Threnody was completed in 1960, and remains one of Penderecki's best-known works. Composed at a time when serial technique dominated avant-garde music, Threnody is instead a deeply personal work, disturbing in its evocations of human misery and terror. Though it is dedicated to the victims of the atomic bomb dropped on Hiroshima at the end of the Second World War, Penderecki drew on his own experiences in Nazi-occupied Poland in composing this work. He noted that Nazi war crimes, especially "the great Apocalypse" of Auschwitz, have been in his "subconscious mind since the war." As a result, this work, like much of Penderecki's music, is emotionally powerful and in large part autobiographical, but at the same time expresses a universal mourning for the victims of war.
Threnody is scored for 52 strings, and features a number of spectacular instrumental effects -- most significantly microtonal glissandi. Threnody is also a work of limited or "controlled" aleatoric elements: musical gestures are represented graphically on the score, but the performers are at times allowed some freedom in the realization of musical elements like pitch and duration. The work is divided roughly into three sections, with the outermost sections allowing the greatest freedom for the performers. At certain points in the score, performers may simply play their instruments' highest notes, or, when pitch is specified, performers may move from pitch to pitch by quarter tones.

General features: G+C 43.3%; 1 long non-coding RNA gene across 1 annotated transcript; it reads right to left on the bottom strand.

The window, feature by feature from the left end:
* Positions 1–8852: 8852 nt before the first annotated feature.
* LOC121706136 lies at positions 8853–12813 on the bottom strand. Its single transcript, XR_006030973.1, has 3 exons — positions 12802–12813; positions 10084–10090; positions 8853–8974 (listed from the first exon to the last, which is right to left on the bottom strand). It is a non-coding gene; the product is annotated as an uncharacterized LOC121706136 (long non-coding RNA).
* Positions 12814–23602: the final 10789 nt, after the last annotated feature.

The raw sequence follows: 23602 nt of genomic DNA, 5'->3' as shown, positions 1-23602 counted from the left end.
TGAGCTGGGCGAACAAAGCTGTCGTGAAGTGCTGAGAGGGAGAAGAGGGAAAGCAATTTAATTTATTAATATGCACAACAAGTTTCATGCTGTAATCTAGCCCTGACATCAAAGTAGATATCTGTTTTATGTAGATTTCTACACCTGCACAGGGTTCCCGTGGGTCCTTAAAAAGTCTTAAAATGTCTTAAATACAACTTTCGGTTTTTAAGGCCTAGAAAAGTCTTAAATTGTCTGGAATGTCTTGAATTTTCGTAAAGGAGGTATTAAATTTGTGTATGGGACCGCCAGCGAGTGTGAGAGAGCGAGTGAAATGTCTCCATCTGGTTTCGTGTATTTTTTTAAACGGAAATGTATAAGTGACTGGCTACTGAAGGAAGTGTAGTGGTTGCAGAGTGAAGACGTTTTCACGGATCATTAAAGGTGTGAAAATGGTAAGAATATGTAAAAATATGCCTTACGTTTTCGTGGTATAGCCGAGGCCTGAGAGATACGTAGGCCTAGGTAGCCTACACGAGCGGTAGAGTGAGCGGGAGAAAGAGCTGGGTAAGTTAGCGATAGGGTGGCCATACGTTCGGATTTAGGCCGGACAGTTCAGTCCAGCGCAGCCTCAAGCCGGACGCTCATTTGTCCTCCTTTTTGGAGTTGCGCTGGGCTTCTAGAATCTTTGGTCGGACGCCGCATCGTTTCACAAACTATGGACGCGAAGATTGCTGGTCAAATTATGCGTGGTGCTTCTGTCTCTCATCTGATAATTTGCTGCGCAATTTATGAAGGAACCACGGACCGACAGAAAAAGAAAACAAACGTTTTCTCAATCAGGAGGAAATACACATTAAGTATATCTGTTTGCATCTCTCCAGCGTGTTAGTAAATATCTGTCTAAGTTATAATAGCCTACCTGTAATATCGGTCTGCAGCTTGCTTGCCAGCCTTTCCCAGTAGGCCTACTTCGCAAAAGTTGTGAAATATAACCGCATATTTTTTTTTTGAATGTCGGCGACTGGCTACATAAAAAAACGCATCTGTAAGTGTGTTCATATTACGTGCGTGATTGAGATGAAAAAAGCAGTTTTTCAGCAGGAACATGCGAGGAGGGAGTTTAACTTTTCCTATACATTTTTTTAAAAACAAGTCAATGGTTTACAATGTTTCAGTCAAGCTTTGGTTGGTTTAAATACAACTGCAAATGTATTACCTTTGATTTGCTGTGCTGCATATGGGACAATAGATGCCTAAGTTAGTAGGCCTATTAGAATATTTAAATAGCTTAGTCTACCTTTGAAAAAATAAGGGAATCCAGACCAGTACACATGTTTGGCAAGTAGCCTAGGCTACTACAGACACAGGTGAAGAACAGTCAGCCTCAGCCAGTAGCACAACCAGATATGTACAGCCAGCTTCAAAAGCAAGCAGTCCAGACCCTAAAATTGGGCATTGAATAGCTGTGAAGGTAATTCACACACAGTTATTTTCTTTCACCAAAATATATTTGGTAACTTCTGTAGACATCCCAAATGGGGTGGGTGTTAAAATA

Penderecki also demands unconventional bowing for effect, including bowing between the bridge and the tailpiece, and bowing the bridge or tailpiece. He also calls for striking the soundboard with the fingers. Instruments were divided into groups and assigned a particular range of pitches, within which they move by glissando. In terms of rhythm, Threnody is very nearly an arrhythmic piece, as there is no regular pulse to be found; instead, individual sections are measured by clock time, in minutes and seconds.
The result of Penderecki's controlled aleatoricism is a work of considerable expressive force -- a musical representation of human suffering that, despite its considerable technical difficulties, strikes home with surprising sincerity. Each string section, as it ebbs and swells, engages in a kind of dialogue with other sections, and the effect of many instruments playing glissandi at once simulates, rather distressingly, the sound of human voices wailing in a swirling, hellish polyphony. It is a vivid evocation of the horrors of war, and also a good example of Penderecki's so-called "sensualist," Neo-Romantic style.